The 1s can also store the entire Bitcoin ledger. To take advantage of this aspect of the phone, you'll need a microSD card with at least 400GB of storage (sold separately). At the moment, the ledger takes up approximately 260GB, and it's currently growing at a rate of 60GB per year. You need the entire ledger to verify and relay transactions without a third-party.

Like its predecessor, the 1s supports HTC's Zion wallet. The software allows the 1s to store, send and receive a variety of cryptocurrencies, including Bitcoin, Ether, Litecoin and Steller, as well as Etherum-based ERC-20 and ERC-721 tokens.

Besides its crypto-related capabilities, not much stands out about the Exodus 1s from a hardware perspective. Internally, the phone features a Snapdragon 435 processor, a chip that's now more than three years old. Complementing the processor is 4GB of RAM and 64GB of built-in internal storage. The display measures in at 5.7 inches and features an 18:9 aspect ratio with 720p resolution. There's also a 3.5mm headphone jack, a (shudders) MicroUSB port for charging and a rear-facing fingerprint sensor. For taking pictures, the 1s includes a single main 13-megapixel camera and a 13-megapixel selfie camera. The phone will ship with Android Oreo 8.1, software that is about two years old now.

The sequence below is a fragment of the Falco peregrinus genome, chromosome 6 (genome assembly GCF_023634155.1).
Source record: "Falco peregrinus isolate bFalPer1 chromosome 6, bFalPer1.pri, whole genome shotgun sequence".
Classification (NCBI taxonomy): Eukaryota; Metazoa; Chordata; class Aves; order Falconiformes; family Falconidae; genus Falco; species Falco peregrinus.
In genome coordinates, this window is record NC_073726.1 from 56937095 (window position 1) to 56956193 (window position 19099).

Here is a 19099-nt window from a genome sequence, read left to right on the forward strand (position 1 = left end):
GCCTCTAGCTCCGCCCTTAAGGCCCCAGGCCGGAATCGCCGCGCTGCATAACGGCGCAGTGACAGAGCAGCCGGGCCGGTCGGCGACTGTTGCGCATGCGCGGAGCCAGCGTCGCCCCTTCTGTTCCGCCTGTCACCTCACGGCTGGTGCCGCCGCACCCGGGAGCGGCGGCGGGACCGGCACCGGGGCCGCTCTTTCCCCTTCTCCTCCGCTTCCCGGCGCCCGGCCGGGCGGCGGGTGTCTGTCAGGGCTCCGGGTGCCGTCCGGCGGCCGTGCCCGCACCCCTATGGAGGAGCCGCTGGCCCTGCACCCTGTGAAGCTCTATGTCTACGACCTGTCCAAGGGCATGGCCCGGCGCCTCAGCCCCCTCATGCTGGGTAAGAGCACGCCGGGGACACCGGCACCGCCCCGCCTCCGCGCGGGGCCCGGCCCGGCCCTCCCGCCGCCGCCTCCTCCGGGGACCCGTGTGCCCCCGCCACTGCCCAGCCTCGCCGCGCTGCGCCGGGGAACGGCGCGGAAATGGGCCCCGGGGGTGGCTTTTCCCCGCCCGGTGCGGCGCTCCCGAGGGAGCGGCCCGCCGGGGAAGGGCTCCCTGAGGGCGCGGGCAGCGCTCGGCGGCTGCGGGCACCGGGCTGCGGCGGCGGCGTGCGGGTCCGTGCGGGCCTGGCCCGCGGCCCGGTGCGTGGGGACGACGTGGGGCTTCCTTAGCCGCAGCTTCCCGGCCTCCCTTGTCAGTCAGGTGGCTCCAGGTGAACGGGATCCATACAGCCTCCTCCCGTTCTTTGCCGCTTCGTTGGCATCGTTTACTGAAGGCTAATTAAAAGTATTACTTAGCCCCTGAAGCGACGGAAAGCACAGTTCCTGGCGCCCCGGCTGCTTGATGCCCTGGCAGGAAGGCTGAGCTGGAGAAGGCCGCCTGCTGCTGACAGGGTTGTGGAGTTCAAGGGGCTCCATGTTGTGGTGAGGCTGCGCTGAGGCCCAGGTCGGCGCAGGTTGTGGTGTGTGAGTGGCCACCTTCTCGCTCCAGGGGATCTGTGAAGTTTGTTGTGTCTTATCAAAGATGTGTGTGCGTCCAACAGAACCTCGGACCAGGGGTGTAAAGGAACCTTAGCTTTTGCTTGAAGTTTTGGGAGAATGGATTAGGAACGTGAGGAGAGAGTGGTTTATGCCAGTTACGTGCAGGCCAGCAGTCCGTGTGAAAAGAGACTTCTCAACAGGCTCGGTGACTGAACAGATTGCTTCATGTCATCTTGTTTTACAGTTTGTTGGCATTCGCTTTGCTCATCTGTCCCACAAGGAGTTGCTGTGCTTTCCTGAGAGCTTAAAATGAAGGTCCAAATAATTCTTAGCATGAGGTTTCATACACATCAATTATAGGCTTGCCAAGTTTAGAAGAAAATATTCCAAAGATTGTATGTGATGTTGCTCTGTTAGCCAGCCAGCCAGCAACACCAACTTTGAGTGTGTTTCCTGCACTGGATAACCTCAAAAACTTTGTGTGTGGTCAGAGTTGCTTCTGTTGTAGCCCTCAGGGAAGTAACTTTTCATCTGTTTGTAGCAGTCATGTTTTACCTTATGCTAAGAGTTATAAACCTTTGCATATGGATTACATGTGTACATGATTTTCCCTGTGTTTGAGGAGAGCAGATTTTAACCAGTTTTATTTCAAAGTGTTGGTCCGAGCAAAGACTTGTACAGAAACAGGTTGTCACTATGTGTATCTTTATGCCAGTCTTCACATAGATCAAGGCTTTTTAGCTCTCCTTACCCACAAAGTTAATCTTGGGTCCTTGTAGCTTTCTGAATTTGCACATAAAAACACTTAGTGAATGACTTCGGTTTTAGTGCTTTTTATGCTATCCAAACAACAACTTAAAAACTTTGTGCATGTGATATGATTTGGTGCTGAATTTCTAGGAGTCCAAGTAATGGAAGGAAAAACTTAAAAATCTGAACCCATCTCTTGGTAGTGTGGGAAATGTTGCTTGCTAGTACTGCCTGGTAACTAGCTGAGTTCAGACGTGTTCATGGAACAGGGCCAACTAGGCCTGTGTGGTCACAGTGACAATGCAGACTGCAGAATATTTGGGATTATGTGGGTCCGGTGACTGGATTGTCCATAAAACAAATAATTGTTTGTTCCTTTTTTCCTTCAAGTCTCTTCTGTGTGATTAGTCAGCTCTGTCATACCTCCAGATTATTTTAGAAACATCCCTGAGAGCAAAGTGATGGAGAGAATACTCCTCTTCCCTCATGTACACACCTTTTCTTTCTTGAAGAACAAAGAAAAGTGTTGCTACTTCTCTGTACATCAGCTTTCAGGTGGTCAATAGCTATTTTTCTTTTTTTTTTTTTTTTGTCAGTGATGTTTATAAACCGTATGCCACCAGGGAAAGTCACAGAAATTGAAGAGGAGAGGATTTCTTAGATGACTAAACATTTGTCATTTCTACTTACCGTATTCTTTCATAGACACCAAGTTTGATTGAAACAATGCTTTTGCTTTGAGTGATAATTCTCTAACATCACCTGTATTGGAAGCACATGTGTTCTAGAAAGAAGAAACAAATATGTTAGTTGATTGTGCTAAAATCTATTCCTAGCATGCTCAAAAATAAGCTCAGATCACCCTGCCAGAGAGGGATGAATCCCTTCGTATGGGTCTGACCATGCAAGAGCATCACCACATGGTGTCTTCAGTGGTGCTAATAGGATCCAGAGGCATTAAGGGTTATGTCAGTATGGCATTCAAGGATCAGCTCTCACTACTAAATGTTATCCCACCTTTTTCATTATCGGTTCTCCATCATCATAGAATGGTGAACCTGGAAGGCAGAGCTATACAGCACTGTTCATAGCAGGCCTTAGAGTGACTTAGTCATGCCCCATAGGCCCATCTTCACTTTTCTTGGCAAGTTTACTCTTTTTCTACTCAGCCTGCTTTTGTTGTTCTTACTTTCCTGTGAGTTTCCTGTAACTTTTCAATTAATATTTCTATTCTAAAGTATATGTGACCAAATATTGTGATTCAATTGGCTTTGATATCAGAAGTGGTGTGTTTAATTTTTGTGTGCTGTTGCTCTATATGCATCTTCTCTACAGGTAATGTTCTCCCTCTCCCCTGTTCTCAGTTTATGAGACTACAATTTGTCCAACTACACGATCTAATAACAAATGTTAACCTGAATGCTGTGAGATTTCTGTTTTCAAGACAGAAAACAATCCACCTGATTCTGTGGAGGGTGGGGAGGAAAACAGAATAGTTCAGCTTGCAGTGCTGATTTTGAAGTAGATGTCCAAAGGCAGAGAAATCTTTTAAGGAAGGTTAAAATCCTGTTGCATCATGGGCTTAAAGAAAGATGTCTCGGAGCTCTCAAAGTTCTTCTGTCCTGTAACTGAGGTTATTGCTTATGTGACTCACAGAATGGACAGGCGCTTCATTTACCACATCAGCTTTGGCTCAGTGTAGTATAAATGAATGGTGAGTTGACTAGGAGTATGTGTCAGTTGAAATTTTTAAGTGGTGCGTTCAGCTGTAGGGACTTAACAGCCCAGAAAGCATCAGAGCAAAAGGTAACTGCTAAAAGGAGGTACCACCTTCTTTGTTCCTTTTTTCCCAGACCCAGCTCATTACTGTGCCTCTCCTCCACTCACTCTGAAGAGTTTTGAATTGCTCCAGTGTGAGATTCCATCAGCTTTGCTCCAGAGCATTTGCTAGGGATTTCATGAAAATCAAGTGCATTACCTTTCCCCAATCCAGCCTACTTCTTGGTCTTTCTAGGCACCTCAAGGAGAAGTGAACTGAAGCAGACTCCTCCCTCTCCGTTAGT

In Europe, the Exodus 1s will cost €219 (approximately $244). The company also plans to sell the device in Taiwan, Saudi Arabia and the United Arab Emirates, with more countries to come at a later date. Naturally, you can also pay for the phone using cryptocurrency, with HTC accepting Bitcoin, Ethereum, Litecoin, Binance or Bitcoin Cash.

As a daily driver, the Exodus 1s won't make sense for most people, even for die-hard crypto-enthusiasts. But it might find some runway as a secondary phone for those that want to dip their toes in the ecosystem. It's just hard to imagine how that's enough to move the needle for HTC.

Article source: https://www.engadget.com/2019/10/19/htcs-exodus-1s-can-run-a-full-bitcoin-node-for-under-250/

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Holiday shopping can be a chore. Let us help!

There's a scant 68 days until Christmas is once again upon us, and 65 until Hanukkah begins. There are likely plenty of people left on your shopping list, including those few who are always impossible to buy for (looking at you, Dad) so we want to lend you a helping hand: If you find yourself stymied by gadget- or tech-related questions as you start shopping, give us a shout! Email ask@engadget.com to get answers on everything from "What is the easiest home assistant to set up for my parents?" to "What will the teenager on my list actually appreciate?" Just don't ask us to wrap anything for you.

Article source: https://www.engadget.com/2019/10/19/holiday-shopping-can-be-a-chore-let-us-help/

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The Morning After: Nike’s accessible AJI

Drones will drop the orders in yards and driveways.Alphabet's Wing starts drone deliveries to US homes